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Your Say: 916 a brilliant move but...

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On Now, only 'boss' Anwar can speak

Durian: Like most Malaysians, I eagerly anticipated September 16, hoping that it would be a new era for our country. Of course, it didn't materialise. But I wasn't that disappointed since I, like most people, didn’t really believe that a takeover could happen so easily.

However, what was really disappointing was that a few days after September 16, politicians from Pakatan Rakyat started spreading all kinds of stories. This culminated in the widely reported story that middlemen from Pakatan and BN were conducting secret talks. Most disappointingly, this story was spread by a top PKR politician.

As Anwar himself has denied such talks, my question now is, how could such an embarrassing thing happen in the first place? Is there no communication between Pakatan leaders?

NIKE: Yes, Anwar. Let's be patient. Let's wait till the next general election. After all the hype of September 16, PKR is beginning to sound like Umno: all talk but no action.

One minute they are having secret talks with the prime minister, the next Anwar is announcing that he is not aware of such talks. Can you blame the rakyat for losing their trust in PKR? I, for one, have vowed not to believe any of PKR's statements about forming a new government till it really happens.

A Toong: I think Sept 16 was a brilliant strategy by Anwar and was successful in many ways. It created mutual suspicion within the enemy (BN) camp, thus causing internal dissension and weakening it from within. Umno leaders are now bickering and BN component parties are standing up to Umno.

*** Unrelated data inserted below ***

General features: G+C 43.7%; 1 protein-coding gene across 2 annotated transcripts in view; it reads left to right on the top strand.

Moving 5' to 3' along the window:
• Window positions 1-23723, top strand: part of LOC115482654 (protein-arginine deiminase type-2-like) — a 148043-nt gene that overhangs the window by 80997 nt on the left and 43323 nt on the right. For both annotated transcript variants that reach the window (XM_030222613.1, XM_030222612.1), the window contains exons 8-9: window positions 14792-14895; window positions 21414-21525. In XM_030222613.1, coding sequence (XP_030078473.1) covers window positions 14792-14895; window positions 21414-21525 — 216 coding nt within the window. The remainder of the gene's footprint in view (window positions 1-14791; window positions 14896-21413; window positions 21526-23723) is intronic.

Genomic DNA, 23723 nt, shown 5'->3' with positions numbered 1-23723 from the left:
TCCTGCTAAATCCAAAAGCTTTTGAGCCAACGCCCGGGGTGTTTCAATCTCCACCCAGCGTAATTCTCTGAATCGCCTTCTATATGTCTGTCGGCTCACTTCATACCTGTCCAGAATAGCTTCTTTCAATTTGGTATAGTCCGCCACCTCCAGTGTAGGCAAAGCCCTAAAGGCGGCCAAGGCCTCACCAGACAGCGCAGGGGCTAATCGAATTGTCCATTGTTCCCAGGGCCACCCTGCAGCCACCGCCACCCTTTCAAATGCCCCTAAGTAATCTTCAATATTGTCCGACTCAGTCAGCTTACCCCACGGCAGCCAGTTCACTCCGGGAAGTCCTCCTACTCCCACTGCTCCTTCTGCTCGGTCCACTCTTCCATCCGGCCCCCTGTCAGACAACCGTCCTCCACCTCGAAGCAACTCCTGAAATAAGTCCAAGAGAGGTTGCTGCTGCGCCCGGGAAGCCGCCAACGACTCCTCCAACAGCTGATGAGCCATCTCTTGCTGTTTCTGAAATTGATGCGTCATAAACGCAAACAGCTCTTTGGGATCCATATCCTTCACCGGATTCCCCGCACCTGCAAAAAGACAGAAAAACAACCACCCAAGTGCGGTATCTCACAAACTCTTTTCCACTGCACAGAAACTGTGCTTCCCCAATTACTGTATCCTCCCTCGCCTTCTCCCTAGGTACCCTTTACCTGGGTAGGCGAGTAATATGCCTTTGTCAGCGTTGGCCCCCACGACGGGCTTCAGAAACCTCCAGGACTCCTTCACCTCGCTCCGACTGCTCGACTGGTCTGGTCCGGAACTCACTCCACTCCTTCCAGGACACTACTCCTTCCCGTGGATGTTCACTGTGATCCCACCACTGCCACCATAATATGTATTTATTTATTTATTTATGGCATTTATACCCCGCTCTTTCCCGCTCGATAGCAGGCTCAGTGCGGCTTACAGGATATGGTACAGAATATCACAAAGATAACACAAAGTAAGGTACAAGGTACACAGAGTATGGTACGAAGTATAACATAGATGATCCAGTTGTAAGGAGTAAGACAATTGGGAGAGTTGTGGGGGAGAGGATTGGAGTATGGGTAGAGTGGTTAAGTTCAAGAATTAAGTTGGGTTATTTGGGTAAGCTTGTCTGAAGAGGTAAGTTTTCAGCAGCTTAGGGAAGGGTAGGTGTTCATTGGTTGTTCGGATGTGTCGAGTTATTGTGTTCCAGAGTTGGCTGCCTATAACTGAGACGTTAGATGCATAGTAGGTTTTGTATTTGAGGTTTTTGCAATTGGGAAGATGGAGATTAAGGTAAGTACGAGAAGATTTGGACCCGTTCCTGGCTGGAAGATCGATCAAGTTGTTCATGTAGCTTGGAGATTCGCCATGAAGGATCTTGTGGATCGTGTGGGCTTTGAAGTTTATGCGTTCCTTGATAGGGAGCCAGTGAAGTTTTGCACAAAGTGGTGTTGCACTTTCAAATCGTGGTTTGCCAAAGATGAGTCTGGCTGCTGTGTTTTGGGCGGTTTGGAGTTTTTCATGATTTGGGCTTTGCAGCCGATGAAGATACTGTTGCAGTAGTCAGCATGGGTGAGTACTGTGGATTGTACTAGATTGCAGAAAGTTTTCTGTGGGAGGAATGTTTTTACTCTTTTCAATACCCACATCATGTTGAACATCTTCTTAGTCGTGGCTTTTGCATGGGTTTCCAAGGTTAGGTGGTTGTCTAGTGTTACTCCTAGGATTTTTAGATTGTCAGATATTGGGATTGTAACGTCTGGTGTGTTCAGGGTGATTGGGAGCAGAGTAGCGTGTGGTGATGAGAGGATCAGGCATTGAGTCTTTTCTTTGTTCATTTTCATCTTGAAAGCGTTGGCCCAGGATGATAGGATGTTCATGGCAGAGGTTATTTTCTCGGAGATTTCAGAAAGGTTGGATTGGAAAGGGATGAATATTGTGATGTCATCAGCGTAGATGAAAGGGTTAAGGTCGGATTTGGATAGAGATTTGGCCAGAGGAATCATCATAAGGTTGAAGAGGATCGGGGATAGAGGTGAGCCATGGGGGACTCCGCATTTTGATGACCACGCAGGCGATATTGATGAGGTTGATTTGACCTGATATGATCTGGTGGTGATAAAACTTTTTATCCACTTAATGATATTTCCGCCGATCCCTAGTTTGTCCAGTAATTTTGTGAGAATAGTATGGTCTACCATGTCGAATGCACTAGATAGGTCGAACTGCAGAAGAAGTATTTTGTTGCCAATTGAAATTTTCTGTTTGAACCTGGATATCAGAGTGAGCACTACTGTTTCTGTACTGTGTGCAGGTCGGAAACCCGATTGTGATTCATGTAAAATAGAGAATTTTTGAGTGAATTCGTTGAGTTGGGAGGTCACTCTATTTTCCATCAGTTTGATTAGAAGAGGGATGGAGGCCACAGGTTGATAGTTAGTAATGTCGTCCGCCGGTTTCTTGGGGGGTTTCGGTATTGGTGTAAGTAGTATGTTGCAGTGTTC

The strategy also boosted the confidence of Pakatan supporters and at the same time weakened the enemy’s morale. It broke an important psychological barrier in Malaysians' mind set that only BN can govern the country. Now, many Malaysians truly believe that BN can be toppled, to the extent that even BN leaders themselves believe that they are in danger of losing power.

Sept 16 was a milestone on the way to Putrajaya. The journey to the designation continues.

Takeda Shingen: Anwar said the toppling of the government on 916 did not happen because he wanted a smooth transition for the new regime. But, he had ample time to plan for this and could have announced this well before 916. He could have asked for all the meetings with BN and provided the list two weeks before 916 and then made it happen on the date.

All this time he was saying the government would fall on September 16 and now he claims it's not happening because Pak Lah won't meet him?

Anwar claims the transition is not happening because of a blatant disregard for democratic principles. Is he not aware that crossovers are also undemocratic?

I am sick of the economic instability all this is causing. Either publish the list and form a new government or let there be stability so things can move on.